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Publication numberUS6833740 B2
Publication typeGrant
Application numberUS 10/649,711
Publication dateDec 21, 2004
Filing dateAug 26, 2003
Priority dateAug 30, 2002
Fee statusPaid
Also published asEP1394930A1, US20040041600
Publication number10649711, 649711, US 6833740 B2, US 6833740B2, US-B2-6833740, US6833740 B2, US6833740B2
InventorsLionel Grillo
Original AssigneeStmicroelectronics S.A.
Export CitationBiBTeX, EndNote, RefMan
External Links: USPTO, USPTO Assignment, Espacenet
Sinusoidal frequency generator and periodic signal converter using thereof
US 6833740 B2
Abstract
A sinusoidal frequency generator comprising an oscillation circuit controlled by a control voltage, characterized in that the oscillating circuit is a gyrator made up of two transconductance amplifiers whose bias points are fixed by the control voltage in order to regulate oscillation frequency. The gyrator is easy to integrated in a phase control loop in order to realize a square-to-sinusoidal frequency converter.
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Claims(14)
What is claimed is:
1. A sinusoidal frequency generator comprising:
a digital synthesizer for generating an output signal having a variable frequency:
a phase comparator with a first input and a second input which respectively receive the output signal from the digital synthesizer and a feedback squared signal;
a charge pump circuit having an input connected to an output of the phase comparator wherein the charge pump generates a control voltage;
an oscillating circuit controlled by the control voltage;
wherein the oscillating circuit is a gyrator with two transconductance amplifiers; and
wherein the two transconductance amplifiers each has a differential structure with an active load with a bias point fixed by the control voltage in order to regulate the oscillation frequency and for generating a signal having a sinusoidal form.
2. The generator according to claim 1, wherein each of the two transconductance amplifiers further comprise:
a differential stage composed of a first transistor and a second transistor each having a source, a drain and a gate, wherein the gate of the first transistor is the input of the first portion of a differential signal, and the gate of the second transistor is the input of the second portion of the differential signal;
a third transistor and a fourth transistor each having a source, a drain and a gate, wherein the gate of the third transistor and the fourth transistor providing an active charge for the first transistor and second transistor; and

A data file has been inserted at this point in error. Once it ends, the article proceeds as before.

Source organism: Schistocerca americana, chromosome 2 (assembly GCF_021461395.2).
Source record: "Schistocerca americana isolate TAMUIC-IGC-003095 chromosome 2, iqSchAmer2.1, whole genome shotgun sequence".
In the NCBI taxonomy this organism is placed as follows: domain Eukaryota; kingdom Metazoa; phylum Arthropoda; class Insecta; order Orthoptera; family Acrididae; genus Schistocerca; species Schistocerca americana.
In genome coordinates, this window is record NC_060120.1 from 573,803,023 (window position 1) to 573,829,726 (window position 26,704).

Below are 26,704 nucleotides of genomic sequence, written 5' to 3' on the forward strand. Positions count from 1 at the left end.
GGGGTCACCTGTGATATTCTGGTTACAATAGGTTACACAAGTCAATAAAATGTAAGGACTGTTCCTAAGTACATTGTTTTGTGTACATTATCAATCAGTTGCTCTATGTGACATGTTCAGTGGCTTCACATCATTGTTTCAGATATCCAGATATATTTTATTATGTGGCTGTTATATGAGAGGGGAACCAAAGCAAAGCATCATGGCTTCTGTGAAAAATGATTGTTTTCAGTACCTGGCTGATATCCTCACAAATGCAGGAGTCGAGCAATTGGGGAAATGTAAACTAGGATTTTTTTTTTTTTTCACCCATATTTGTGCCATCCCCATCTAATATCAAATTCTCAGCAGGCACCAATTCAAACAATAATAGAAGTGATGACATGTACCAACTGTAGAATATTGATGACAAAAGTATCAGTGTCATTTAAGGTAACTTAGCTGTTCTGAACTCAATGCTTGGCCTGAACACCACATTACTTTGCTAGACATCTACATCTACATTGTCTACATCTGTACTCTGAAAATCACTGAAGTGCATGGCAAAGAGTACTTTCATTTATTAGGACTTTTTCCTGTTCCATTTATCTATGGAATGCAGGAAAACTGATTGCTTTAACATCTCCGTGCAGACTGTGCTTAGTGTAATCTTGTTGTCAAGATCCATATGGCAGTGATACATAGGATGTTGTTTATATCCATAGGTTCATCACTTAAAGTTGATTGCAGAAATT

a fifth transistor with a source, a drain and a gate, and constituting a power source for the first transistor and the second transistor;
wherein a bias current of the third transistor, the fourth transistor, and the fifth transistor is controlled by the control voltage.
3. The generator according to claim 2, wherein the source of both the first transistor and the second transistor are connected to the drain of the fifth transistor;
wherein the source of the fifth transistor is connected to a first reference voltage;
wherein the drain of the first transistor is connected to the drain of the third transistor and the source of the third transistor is connected to a second reference voltage;
wherein the drain of the second transistor is connected to the drain of the fourth transistor and the source of the fourth transistor is connected to the second reference voltage;
wherein the gate of the third, the fourth and the fifth transistor is controlled by the control voltage.
4. The generator according to claim 3, wherein each of the two transconductance amplifiers further comprise:
a sixth transistor with a source, a drain, and a gate, the source of the sixth transistor connected to the second reference voltage, and the drain of the sixth transistor receiving the control voltage;
a seventh transistor with a source, a drain, and a gate, the source of the seventh transistor connected to the second reference voltage, the gate of the seventh transistor connected to the gate of the sixth transistor, the third transistor and the fourth transistor, and to the control voltage; and
an eighth transistor with a source, a drain and a gate, the source of the eighth transistor connected to the first reference voltage, the drain and the gate of the eighth transistor both connected to the drain of the seventh transistor and to the gate of the fifth transistor.
5. The generator according to claim 1, further comprising:
a first filter composed of a third transconductance amplifier with a bias point fixed by the control voltage.
6. The generator according to claim 5, wherein the third transconductance amplifier further comprises:
a differential stage composed of a first transistor and a second transistor, wherein the first transistor and the second transistor of the differential stage each with a source, a drain, and a gate, and wherein the gate of the first transistor and the gate of the second transistor constituting the input of the differential stage;
a third transistor and a fourth transistor each having a source, a drain and a gate constituting an active charge for the first transistor and second transistor;
a fifth transistor with a source, a drain and a gate, and constituting a power source for the first transistor and the second transistor;
wherein a bias current of the third transistor, the fourth transistor and the fifth transistor is controlled by the control voltage.
7. The generator according to claim 6, wherein the source of the first transistor and the source of the second transistor are connected to the drain of the fifth transistor;
wherein the source of the fifth transistor is connected to a first reference voltage;
wherein the drain of the first transistor is connected to the drain of the third transistor and the source of the third transistor is connected to a second reference voltage;
wherein the drain of the second transistor is connected to the drain of the fourth transistor and the source of the fourth transistor is connected to the second reference voltage;
wherein the gate of the third transistor, the fourth transistor and the fifth transistor are controlled by the control voltage;